According to custom, the rites signified the return of the oath the queenmother took when she ascended the stool as Ga Manye.
The three rites were performed by the paramount chiefs of the Ga Traditional Council, the traditional warriors and the linguists or Okyeames.
The clergy from the Anglican Church also performed committal rites.
The entrances to the hall where she was laid in state were then closed and guarded by the warriors in line with Ga royal traditions and customs.
There was a heavy presence of the police supported by other security agencies during all the proceedings to ensure a smooth departure of the queen.
The Ga Mantse sounding poetic, paid glowing tribute to the late Ga Manye and promised to continue to honour her by ensuring that her legacy lives into the future to promote peace, progress, unity and prosperity of the Ga State.
“As a young girl of 29 years, Manye Naa Omaedru III accepted the mantle of leadership and for the 60 years that she reigned, she demonstrated the essence of Ga royalty through her commitment to her people, especially women and girls, and secured her place in history as the longest reigning queen of the Ga State,” King Tsuru II stated.
“A King without a Queen is not whole and your departure has left me incomplete,” the Ga Mantse further said.
A tribute by the Ga State equally eulogised the queen and said she would be remembered for her passion and support for the Accra Great Olympics and other heroes in boxing and football.
A member of the Central Funeral Planning Committee and former Attorney-General, Nii Ayikoi Otoo, read the Ga Manye’s biography which described her as an achiever in all aspects of life, including her charity work and the love she had for all Ga children.
The biography recalled that she donated GH¢12 million to the Ghana Society of the Physically Disabled at the Ghana National Rehabilitation Centre in Accra.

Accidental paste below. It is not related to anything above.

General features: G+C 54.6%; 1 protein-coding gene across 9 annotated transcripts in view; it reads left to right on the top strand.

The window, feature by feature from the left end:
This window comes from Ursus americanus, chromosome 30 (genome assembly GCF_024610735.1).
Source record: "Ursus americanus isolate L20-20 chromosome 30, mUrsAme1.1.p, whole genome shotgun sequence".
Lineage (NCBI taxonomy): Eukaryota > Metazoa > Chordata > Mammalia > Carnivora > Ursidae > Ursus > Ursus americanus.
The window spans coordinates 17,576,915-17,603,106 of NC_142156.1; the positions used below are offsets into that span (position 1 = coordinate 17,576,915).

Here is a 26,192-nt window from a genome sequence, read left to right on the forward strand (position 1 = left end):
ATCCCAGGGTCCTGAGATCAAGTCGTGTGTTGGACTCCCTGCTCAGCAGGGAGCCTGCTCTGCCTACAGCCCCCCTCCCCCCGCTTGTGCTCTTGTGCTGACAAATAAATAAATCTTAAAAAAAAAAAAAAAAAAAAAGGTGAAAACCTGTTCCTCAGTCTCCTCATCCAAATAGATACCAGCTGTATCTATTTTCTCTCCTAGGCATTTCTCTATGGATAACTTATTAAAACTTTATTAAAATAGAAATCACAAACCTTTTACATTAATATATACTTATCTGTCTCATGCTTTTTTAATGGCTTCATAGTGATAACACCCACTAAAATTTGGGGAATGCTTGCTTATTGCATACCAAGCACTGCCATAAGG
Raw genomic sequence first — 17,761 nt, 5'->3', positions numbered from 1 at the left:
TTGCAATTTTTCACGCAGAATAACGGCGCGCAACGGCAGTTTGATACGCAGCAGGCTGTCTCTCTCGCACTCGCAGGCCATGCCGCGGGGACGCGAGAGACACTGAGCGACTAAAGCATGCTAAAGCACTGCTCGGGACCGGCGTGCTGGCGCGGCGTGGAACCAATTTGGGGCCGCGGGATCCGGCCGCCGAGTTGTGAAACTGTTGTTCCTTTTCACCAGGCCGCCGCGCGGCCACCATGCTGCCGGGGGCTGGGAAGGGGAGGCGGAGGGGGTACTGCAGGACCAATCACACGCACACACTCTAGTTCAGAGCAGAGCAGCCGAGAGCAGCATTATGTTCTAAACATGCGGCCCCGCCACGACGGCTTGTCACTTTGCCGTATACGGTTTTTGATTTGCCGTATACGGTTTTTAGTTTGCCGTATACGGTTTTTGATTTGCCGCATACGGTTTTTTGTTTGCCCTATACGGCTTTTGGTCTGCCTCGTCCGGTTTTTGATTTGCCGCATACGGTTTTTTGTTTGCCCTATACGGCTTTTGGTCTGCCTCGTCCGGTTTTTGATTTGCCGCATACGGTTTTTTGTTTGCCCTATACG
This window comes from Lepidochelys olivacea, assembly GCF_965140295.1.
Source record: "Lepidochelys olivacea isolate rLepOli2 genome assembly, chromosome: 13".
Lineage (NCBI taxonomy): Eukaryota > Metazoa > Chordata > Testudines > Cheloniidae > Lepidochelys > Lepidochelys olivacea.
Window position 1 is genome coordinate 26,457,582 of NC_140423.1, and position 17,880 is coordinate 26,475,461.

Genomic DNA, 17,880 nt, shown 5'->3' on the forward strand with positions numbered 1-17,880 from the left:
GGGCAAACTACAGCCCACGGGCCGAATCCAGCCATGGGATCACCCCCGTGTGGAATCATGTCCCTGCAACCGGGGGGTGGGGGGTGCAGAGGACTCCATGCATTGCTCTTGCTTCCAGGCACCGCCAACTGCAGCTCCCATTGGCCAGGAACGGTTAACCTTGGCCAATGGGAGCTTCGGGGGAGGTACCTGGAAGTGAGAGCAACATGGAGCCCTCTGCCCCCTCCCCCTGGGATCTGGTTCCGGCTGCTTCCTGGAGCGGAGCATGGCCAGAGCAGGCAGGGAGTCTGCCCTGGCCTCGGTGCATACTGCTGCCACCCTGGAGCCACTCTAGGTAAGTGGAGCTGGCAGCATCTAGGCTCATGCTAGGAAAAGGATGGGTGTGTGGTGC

Presidency, political parties
Speaking on behalf of President Akufo-Addo, a former Deputy Minister of Transport, Daniel Nii Kwartei Titus Glover, said the President recognised the immense contribution of the late Ga Manye to the Ga state and country and that was why he (the President) started commiserating with the Ga state as soon as he was told of the sad news.
The President and the Vice-President later donated GH¢100,000, assorted drinks and bottled water to the Ga Traditional Council and the Central Funeral Planning Committee to support the final funeral rites of the Ga Manye.
A delegation from the opposition National Democratic Congress (NDC), led by the first Vice-Chancellor of the University of Professional Studies, Accra (UPSA), Prof. Joshua Alabi, donated GH¢25,000 and assorted drinks to support the funeral.
The Majority and Minority Caucus in Parliament also donated GH¢20,000 to the Central Funeral Planning Committee in support of the funeral.
A visit by the Daily Graphic to the Makola Market and the Central Business District of Accra while the final funeral rites were taking place showed that the usual brisk business activities that characterised those areas were absent.
Shops were closed and the streets were almost deserted in compliance with the directive of the Ga Traditional Council in honour of the late queen.
Some commuters were also stranded as most commercial vehicle drivers did not work.
Naa Dedei Omaedru III, also known in her private life as Naa Dedei Ablah, was born on Tuesday, April 20, 1934 at Faase in Accra to George Holmes and Sarah Akweley Kotey, both deceased.
She left behind five children, 30 grandchildren and 59 great grandchildren.
She passed away on December 26, 2022 at Dansoman, Accra.